Pectin: Benefits and Properties
Pectin is a vegetable fiber with multiple health benefits. In this article, we’ll tell you why it’s important to consume it and what foods contain it.
Pectin is a vegetable fiber in fruits that, when combined with water, generally forms gels. It works as a thickener when combined with sugar or the acids in sugar. The amount of pectin present in fruit depends on the fruit’s ripeness. The riper a fruit is, the less pectin it contains. Generally, quinces, apples, and citrus fruits contain the most pectin.
Pectin is used primarily in the food industry to produce jams. Adding pectin helps reduce the amount of sugar needed to thicken jams and jellies and, in turn, reduces cooking times. As if this weren’t enough, this substance allows them to produce more jam per pound of fruit.
The properties of pectin
Pectin features several notable properties:
- This substance can regulate your lipid profile because it absorbs the juices secreted by the liver at an intestinal level. This contributes to the elimination of LDL cholesterol.
- It improves symptoms of intestinal problems. When it’s mixed with water, it increases the volume of the bolus and, therefore, improves diarrhea or constipation.
- It’s virtually a calorie-free substance. It increases food content without adding energy. Therefore, it can help generate a feeling of fullness (without the calories!). This substance helps slim diets because it decreases the need to eat.
- It absorbs sugars and fats in the intestine and prevents their absorption. This characteristic, along with the previous one, contributes to weight loss.
- It increases bile acid excretion. Therefore, it regulates blood pressure.
Apples, as well as citrus fruits and quinces, are significant sources of pectin.
You should also read: Ten Healthy Foods to Regulate Digestion
The importance of fiber intake
The WHO recommends the regular consumption of fiber, both soluble and insoluble. It’s shown that regular intake of this substance improves the composition of gut microbiota. Moreover, it’s a protective factor against various types of cancers related to the gastrointestinal tract and improves the symptoms of certain intestinal disorders.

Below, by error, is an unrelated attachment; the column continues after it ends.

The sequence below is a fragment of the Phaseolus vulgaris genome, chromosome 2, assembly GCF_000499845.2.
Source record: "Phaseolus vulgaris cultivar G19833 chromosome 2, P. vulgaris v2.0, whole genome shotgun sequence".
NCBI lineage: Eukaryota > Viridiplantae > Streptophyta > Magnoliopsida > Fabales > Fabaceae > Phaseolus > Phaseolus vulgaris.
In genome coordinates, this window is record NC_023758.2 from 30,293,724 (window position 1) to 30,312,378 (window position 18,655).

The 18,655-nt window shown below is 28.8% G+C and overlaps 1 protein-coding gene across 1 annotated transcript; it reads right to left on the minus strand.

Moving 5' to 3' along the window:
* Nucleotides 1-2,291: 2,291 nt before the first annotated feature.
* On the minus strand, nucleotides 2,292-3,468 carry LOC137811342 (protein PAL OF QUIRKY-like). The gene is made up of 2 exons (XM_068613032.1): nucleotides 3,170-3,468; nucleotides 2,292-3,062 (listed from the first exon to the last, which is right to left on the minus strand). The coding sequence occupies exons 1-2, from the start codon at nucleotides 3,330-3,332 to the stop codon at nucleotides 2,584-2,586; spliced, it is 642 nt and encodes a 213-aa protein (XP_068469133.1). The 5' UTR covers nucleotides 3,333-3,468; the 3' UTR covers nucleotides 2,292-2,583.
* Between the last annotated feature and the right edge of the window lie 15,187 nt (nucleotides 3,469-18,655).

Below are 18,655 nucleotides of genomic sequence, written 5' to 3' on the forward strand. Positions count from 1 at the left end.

Also, fiber intake is crucial for people with diabetes, as it helps regulate the glucose curve and facilitates the management of the disease.
Also, in recent years, experts have discovered the importance of a healthy microbiota on health. These colonic bacteria are related to proper organ function. Overall, having a healthy microbiota may decrease the chances of depression, improve athletic performance, and prevent complex and chronic diseases. To keep these bacteria in a good state, a regular intake of pectin, probiotics (such as yogurts) and prebiotics is essential. The latter are non-digestible substances that stimulate selective bacterial growth. Moreover, they’re usually included within fiber.
Some supplements may contain pectin. However, it’s best to get it from fresh foods such as fruits and vegetables.
The problem with the food industry
In recent years, the consumption of processed foods has increased. These foods are characterized by their high sugar and low fiber content. Reducing fiber intake in the diet leads to a worsening of bowel function and an increased risk of disease.
One way to mitigate the consequences of this situation is to increase the consumption of fruits. The pectin in fruits increases the volume of the bolus, cleansing the intestinal walls and facilitating the synthesis of short-chain fatty acids in the intestine. These fatty acids have an anti-inflammatory role and ensure proper intestinal functioning. Also, they represent a lower risk of disease.
This article may interest you: 12 Home Remedies for Constipation in Children
Pectin is a fiber used mainly in the food industry as a thickener.
However, it’s naturally found in fruits and consuming it regularly may help improve intestinal health and prevent associated problems, such as diarrhea and constipation. Also, it may improve blood pressure and the glucose curve in diabetic patients. It’s interesting to combine the use of pectin with regular intake of probiotics and prebiotics. Thus, the selective bacterial growth and formation of short-chain fatty acids in the intestine, with a clear anti-inflammatory role, will be stimulated.
One of the best tips when it comes to increasing pectin consumption is to prioritize the intake of fresh foods versus processed foods. A frequent intake of citrus fruits and apples is the best way to do this!